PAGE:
About Healthcare-associated Infections
Healthcare-associated infections (HAIs, also known as nosocomial infections or hospital acquired infections) are infections acquired by patients during their hospital stay for other conditions. They include:
- infections caused by Clostridioides difficile (CDI), methicillin-resistant Staphylococcus aureus (MRSA), Carbapenemase producing organisms (CPO), and other bacteria and viruses encountered in healthcare facilities
- infections associated with the devices used in medical procedures (such as catheters or ventilators)
- infections occurred at surgery sites (surgical site infections).
HAIs can occur in any setting of care, including hospital acute care units, same-day surgical centers, ambulatory outpatient care clinics, and long-term care facilities such as nursing homes and rehabilitation centres.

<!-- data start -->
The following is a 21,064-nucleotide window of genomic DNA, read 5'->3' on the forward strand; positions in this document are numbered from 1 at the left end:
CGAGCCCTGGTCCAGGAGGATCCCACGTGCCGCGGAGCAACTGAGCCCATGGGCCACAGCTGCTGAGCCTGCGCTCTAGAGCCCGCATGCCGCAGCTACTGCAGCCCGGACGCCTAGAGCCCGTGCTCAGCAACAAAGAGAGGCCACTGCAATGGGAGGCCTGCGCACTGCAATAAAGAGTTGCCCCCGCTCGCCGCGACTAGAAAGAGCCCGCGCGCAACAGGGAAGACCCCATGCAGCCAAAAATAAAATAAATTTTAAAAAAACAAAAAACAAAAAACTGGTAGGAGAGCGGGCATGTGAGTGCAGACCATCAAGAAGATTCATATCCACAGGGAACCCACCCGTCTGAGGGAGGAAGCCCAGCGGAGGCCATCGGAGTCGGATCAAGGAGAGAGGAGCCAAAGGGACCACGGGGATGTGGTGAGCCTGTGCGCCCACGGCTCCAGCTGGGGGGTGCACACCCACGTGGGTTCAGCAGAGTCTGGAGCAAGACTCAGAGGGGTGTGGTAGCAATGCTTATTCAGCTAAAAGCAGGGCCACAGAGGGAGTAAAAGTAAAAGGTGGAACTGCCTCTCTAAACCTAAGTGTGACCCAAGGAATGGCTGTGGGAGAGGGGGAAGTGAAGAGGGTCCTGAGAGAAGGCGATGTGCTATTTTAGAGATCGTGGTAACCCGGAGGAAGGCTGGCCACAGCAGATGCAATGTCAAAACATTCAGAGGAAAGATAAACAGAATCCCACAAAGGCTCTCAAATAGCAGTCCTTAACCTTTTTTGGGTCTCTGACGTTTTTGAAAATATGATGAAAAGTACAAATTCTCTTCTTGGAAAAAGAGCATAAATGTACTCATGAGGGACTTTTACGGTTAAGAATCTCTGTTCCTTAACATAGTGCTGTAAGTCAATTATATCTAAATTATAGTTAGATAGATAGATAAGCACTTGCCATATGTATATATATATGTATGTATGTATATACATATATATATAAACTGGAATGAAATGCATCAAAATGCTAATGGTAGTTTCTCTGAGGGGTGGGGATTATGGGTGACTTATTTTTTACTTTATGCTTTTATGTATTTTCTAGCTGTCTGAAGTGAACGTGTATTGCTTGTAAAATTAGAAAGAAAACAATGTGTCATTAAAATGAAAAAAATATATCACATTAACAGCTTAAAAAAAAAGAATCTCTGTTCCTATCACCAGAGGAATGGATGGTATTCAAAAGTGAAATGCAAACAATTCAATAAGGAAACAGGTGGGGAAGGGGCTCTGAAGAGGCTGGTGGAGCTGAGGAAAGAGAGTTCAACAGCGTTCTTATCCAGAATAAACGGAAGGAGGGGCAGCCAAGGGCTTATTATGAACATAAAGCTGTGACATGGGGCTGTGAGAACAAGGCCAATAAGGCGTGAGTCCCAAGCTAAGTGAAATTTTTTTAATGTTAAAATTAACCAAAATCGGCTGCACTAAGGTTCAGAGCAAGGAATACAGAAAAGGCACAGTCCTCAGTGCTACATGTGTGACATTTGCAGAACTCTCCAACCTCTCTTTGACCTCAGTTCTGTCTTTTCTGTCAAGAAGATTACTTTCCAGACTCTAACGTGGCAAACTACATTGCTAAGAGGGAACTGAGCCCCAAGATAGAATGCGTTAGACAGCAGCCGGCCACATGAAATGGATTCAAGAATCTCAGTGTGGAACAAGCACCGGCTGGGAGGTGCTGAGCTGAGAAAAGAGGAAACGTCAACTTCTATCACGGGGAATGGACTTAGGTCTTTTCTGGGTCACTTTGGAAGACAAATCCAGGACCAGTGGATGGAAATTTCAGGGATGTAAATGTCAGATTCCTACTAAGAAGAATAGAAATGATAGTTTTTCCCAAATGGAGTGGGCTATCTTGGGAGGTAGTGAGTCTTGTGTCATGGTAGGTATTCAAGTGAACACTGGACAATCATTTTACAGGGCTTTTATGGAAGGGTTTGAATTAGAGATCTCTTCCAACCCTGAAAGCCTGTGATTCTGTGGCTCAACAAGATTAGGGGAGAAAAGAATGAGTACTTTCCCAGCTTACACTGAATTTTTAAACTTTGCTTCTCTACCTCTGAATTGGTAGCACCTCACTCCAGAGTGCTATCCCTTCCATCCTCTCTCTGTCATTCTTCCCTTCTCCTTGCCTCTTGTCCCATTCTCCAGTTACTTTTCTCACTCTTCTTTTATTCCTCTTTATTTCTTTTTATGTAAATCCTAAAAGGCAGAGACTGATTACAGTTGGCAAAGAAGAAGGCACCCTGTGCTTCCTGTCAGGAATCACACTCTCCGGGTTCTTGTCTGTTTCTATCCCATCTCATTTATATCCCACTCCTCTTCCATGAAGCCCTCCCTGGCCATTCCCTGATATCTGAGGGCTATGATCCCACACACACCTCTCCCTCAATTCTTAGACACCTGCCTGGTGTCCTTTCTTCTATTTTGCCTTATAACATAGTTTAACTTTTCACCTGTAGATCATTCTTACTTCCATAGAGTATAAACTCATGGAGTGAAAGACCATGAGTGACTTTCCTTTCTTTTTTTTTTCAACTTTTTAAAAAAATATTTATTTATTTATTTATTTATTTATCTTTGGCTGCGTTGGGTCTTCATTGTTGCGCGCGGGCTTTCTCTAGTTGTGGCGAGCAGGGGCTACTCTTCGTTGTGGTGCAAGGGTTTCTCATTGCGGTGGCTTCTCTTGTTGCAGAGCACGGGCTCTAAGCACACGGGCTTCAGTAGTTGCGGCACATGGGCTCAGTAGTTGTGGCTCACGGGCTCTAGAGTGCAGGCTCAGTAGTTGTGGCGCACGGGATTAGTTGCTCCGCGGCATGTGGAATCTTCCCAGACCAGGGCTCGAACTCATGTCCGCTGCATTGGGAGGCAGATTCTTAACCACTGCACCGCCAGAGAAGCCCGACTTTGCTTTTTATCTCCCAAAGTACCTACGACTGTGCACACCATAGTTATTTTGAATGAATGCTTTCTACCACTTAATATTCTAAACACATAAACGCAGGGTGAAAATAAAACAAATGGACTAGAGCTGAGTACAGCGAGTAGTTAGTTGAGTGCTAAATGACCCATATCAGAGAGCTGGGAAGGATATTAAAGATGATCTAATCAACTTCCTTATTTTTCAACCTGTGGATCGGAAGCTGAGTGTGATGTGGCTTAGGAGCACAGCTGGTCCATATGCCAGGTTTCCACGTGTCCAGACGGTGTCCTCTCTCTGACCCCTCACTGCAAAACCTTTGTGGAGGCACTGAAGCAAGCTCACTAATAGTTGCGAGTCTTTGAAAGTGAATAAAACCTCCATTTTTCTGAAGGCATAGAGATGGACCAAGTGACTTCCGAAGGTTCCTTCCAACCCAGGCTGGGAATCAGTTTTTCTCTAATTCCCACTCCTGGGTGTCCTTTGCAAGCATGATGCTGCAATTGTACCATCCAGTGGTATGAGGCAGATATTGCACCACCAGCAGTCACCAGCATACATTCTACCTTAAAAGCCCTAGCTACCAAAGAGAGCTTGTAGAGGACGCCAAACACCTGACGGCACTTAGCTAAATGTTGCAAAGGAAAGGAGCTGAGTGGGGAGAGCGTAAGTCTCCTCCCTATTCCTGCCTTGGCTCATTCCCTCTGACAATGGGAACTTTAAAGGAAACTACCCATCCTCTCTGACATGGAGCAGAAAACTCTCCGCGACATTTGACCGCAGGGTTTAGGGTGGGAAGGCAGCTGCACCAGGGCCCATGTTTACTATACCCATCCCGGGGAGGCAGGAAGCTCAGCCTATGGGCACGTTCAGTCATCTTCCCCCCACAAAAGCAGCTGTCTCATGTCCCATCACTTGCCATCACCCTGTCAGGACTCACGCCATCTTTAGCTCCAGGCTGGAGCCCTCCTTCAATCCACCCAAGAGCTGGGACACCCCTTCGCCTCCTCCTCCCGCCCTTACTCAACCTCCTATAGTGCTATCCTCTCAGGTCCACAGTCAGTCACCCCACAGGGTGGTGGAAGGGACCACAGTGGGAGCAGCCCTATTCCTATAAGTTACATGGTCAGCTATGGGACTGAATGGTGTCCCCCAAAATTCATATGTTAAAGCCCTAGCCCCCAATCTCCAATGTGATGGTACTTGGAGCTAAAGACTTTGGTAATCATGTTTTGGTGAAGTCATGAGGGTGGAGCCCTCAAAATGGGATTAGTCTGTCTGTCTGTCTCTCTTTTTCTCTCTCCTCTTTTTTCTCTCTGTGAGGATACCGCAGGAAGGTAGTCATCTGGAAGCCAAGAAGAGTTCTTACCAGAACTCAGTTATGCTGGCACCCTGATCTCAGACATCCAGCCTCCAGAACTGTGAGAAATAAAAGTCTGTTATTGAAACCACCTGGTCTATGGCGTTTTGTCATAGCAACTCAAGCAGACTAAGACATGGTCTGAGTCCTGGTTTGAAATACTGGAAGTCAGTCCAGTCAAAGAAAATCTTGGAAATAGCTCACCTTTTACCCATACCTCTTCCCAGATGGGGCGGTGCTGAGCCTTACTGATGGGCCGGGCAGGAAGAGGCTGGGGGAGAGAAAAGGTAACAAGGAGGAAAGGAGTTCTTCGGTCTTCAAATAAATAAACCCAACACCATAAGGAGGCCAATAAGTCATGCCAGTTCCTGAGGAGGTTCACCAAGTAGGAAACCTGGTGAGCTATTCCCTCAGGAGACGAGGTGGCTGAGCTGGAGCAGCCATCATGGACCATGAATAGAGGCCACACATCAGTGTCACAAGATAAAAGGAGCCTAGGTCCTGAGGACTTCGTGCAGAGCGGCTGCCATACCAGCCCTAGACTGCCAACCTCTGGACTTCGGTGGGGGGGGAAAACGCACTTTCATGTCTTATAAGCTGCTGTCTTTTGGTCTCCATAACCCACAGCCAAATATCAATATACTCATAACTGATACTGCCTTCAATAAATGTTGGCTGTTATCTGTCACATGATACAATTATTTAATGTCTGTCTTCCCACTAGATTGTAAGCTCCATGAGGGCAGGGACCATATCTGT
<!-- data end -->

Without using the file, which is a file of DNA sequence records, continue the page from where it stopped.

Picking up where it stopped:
HAIs are a major patient safety issue and economic burden for the healthcare system. In Canada, one in every nine hospital patients contracts a healthcare-associated infection. It is estimated that each year in Canada, there are more than 220,000 cases of HAI in our hospitals, resulting in at least 8,000 deaths. Surveillance is a critical component of HAI prevention and control programs. PICNet works with infection prevention and control professionals in health authorities and care facilities to monitor the incidences of HAIs and prevent these infections through BC hospital surveillance efforts.
CLOSTRIDIOIDES DIFFICILE INFECTION (CDI)
Information and reports on Clostridioides difficile.
CARBAPENEMASE PRODUCING ORGANISMS (CPO)
Information and reports on carbapenemase producing organisms.